A few weeks ago, our blog focused on providing a refresher on the Bill of Rights, that is, the first 10 Amendments to the U.S. Constitution. The First Amendment is where we get the “Freedom of Speech.” This freedom has been invoked frequently in the days since the January 6th insurrection at the U.S. Capitol, so we thought it would be prudent to review this amendment and its protections in more detail.
First, let’s read the 1st Amendment in its entirety: “Congress shall make no law respecting an establishment of religion, or prohibiting the free exercise thereof; or abridging the freedom of speech, or of the press; or the right of the people peaceably to assemble, and to petition the Government for a redress of grievances.”
There is a lot packed into this sentence, so let’s abbreviate to focus on our topic for today: “Congress shall make no law… abridging the freedom of speech…”
Let’s look a little closer. Who is the subject? Congress. And what can’t Congress do? Make a law that abridges freedom of speech. This is key, The Constitutional protections of freedom of speech involve potential infringements of speech by the federal government.
Here, it is important to note that private companies are not bound by the U.S. Constitution to uphold the freedom of speech. The First Amendment only protects against government suppression of speech and government censorship.
In the past week, many have protested major social media companies for banning President Trump’s accounts. Often, the people protesting this action decry it as denying the freedom of speech. However, as shown above, this freedom is meant to be a protection against the government, not private companies. Private companies are well within their rights to dictate the terms of using their platforms (i.e. their “terms and conditions”), and if those terms are violated, they can freeze or ban an account. There are many laws that influence private business practices, however, the Bill of Rights is not one of them.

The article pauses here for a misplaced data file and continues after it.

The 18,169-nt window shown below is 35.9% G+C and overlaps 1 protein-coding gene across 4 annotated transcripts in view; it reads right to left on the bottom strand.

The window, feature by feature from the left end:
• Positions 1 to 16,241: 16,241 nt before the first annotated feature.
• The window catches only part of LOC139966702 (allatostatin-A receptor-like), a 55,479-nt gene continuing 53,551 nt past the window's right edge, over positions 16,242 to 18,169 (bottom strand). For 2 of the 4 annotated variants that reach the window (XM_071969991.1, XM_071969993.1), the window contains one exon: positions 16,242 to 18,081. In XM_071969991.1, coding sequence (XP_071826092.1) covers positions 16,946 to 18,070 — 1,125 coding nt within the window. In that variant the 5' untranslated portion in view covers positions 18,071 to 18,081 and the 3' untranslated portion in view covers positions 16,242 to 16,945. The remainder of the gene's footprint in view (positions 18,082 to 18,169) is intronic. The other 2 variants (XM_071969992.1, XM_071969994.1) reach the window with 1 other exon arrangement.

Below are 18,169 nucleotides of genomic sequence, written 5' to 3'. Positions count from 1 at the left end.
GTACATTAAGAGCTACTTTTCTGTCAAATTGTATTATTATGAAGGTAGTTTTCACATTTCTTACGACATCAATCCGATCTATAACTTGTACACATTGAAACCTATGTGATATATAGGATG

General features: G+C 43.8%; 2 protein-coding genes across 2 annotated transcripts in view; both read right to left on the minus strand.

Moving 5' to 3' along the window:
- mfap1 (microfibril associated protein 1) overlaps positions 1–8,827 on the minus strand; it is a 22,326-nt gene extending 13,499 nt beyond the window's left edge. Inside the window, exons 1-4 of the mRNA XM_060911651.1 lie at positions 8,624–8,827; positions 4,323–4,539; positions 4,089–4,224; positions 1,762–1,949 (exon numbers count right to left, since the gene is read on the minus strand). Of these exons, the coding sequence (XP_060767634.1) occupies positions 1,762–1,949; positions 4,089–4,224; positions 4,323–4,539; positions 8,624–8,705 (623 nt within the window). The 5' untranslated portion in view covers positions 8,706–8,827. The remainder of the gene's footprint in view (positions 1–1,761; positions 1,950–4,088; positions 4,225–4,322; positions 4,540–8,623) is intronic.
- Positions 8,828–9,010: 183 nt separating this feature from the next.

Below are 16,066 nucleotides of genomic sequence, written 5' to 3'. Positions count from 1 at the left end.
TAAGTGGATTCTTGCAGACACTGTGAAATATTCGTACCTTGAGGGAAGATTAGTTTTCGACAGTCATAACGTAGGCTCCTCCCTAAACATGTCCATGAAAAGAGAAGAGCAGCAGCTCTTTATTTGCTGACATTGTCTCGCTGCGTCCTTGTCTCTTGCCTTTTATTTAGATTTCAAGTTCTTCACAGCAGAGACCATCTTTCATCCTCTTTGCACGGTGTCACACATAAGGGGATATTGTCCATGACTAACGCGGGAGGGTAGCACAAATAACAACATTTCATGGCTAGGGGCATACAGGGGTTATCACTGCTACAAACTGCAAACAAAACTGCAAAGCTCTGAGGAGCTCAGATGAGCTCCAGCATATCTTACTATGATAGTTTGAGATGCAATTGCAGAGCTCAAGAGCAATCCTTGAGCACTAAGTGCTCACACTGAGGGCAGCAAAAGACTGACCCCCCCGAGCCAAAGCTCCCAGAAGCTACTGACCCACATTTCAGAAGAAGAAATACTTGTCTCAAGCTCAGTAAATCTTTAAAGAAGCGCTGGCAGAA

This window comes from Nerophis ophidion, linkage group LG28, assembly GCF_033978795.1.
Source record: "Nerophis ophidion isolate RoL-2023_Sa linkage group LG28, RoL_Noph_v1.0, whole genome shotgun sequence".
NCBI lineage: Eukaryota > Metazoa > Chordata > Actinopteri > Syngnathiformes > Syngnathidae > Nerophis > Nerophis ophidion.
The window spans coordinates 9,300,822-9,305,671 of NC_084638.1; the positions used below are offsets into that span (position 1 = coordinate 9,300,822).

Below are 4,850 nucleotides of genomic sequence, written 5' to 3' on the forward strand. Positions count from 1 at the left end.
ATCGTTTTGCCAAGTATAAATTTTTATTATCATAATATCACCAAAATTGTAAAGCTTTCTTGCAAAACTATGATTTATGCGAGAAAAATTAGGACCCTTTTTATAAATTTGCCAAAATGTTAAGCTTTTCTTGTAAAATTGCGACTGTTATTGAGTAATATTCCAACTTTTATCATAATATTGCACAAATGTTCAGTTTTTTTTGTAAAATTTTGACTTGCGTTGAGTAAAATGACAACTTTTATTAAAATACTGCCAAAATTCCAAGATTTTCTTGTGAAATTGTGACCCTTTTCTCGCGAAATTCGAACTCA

At Thinking Nation, we think it is incredibly important to make this distinction. We hold the Constitution highly and believe it to be the bedrock of our democracy. With that said, we also believe that misrepresentation of our nation’s founding document can harm that very democracy. When we misuse the Constitution, especially when seeking our own benefit, we put a cloud over the intentions of our nation’s founders and weaken our own country’s foundation.
In this contentious time in American history, let’s cling to the principles outlined by our Constitution. May we not detract from their potency on one hand, and may we not make them to be more than they were meant to be on the other.